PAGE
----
8. Parashar UD, Alexander JP, Glass RI; Advisory Committee on Immunization Practices (ACIP), Centers for Disease Control and Prevention (CDC). Prevention of rotavirus gastroenteritis among infants and children. Recommendations of the Advisory Committee on Immunization Practices (ACIP). MMWR Recomm Rep. 2006;55(RR-12):1-13.
  9. American Academy of Pediatrics Committee on Infectious Diseases. Prevention of rotavirus disease: Guidelines for use of rotavirus vaccine. Pediatrics. 2007;119(1):171-182.
  10. Bilcke J, Beutels P, De Smet F, et al. Cost-effectiveness analysis of rotavirus vaccination of Belgian infants. KCE reports 54C. Brussels, Belgium: KCE reports 54C; 2007.
  11. U.S. Food and Drug Administration (FDA). FDA approves new vaccine to prevent gastroenteritis caused by rotavirus. FDA News. Rockville, MD: FDA; April 3, 2008. Available at Accessed April 4, 2008.
  12. GlaxoSmithKline. Rotarix (rotavirus vaccine, live, oral). Prescribing Information. RTX:1PIL. Research Triangle Park, NC: GlaxoSmithKline; April 2008. Available at: Accessed April 29, 2008.
  13. Cortese MM, Parashar UD; Centers for Disease Control and Prevention (CDC). Prevention of rotavirus gastroenteritis among infants and children: Recommendations of the Advisory Committee on Immunization Practices (ACIP). MMWR Recomm Rep. 2009;58(RR-2):1-25.
  14. Committee on Infectious Diseases; American Academy of Pediatrics. Prevention of rotavirus disease: Updated guidelines for use of rotavirus vaccine. Pediatrics. 2009;123(5):1412-1420.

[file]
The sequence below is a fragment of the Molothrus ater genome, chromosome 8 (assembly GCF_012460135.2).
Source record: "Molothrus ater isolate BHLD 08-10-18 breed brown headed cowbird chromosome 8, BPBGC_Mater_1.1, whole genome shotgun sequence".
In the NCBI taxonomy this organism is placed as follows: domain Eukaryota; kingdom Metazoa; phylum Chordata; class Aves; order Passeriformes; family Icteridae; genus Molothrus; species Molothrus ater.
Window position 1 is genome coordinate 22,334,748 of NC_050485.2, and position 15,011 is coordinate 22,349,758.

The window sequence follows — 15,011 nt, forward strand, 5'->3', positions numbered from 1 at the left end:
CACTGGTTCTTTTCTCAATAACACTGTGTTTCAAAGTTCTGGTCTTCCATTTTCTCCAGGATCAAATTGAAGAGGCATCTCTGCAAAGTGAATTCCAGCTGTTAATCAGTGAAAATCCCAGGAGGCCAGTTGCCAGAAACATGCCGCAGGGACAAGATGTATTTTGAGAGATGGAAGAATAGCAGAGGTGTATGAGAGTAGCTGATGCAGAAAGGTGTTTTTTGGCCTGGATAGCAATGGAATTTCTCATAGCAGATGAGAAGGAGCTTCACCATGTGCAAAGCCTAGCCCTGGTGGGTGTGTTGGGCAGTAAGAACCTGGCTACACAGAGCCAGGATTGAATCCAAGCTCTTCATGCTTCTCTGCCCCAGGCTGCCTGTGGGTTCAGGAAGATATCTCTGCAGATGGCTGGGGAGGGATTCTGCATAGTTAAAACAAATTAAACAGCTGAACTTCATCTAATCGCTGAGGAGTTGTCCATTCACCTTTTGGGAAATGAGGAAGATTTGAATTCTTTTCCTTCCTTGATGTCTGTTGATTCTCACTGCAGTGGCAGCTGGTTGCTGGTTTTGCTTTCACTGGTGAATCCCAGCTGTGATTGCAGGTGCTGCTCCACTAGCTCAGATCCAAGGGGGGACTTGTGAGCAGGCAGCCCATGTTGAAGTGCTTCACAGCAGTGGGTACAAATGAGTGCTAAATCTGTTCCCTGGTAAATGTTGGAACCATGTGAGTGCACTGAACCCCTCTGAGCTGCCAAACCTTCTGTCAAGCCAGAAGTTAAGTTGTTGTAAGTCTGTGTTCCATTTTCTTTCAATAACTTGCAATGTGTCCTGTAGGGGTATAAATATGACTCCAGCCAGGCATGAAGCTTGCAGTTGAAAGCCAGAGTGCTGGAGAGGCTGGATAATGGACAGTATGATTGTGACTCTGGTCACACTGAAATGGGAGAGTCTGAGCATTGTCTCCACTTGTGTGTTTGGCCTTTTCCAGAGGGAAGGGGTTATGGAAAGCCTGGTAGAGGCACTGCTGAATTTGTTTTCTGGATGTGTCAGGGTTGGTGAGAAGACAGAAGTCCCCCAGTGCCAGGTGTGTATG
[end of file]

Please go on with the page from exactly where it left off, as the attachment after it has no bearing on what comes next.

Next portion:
15. McCormack PL, Keam SJ. Rotavirus vaccine RIX4414 (Rotarix): A review of its use in the prevention of rotavirus gastroenteritis. Paediatr Drugs. 2009;11(1):75-88.
  16. Ljungman P, Cordonnier C, Einsele H, et al. Vaccination of hematopoietic cell transplant recipients. Bone Marrow Transplant. 2009;44(8):521-526.
  17. Richardson V, Hernandez-Pichardo J, Quintanar-Solares M, et al. Effect of rotavirus vaccination on death from childhood diarrhea in Mexico. N Engl J Med. 2010;362(4):299-305.
  18. Soares-Weiser K, Maclehose H, Ben-Aharon I, et al. Vaccines for preventing rotavirus diarrhoea: Vaccines in use. Cochrane Database Syst Rev. 2010;5:CD008521.
  19. Tate JE, Cortese MM, Payne DC, et al. Uptake, impact, and effectiveness of rotavirus vaccination in the United States: Review of the first 3 years of postlicensure data. Pediatr Infect Dis J. 2011;30(1 Suppl):S56-S60.
  20. Shui IM, Baggs J, Patel M, et al. Risk of intussusception following administration of a pentavalent rotavirus vaccine in US infants. JAMA. 2012;307(6):598-604.
  21. Soares-Weiser K, Maclehose H, Bergman H, et al. Vaccines for preventing rotavirus diarrhoea: Vaccines in use. Cochrane Database Syst Rev. 2012;2:CD008521.
  22. Yih WK, Lieu TA, Kulldorff M, et al. Intussusception risk after rotavirus vaccination in U.S. infants. N Engl J Med. 2014;370(6):503-512.
  23. Weintraub ES, Baggs J, Duffy J, et al. Risk of intussusception after monovalent rotavirus vaccination. N Engl J Med. 2014;370(6):513-519.

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Copyright Aetna Inc. All rights reserved. Clinical Policy Bulletins are developed by Aetna to assist in administering plan benefits and constitute neither offers of coverage nor medical advice. This Clinical Policy Bulletin contains only a partial, general description of plan or program benefits and does not constitute a contract. Aetna does not provide health care services and, therefore, cannot guarantee any results or outcomes. Participating providers are independent contractors in private practice and are neither employees nor agents of Aetna or its affiliates. Treating providers are solely responsible for medical advice and treatment of members. This Clinical Policy Bulletin may be updated and therefore is subject to change.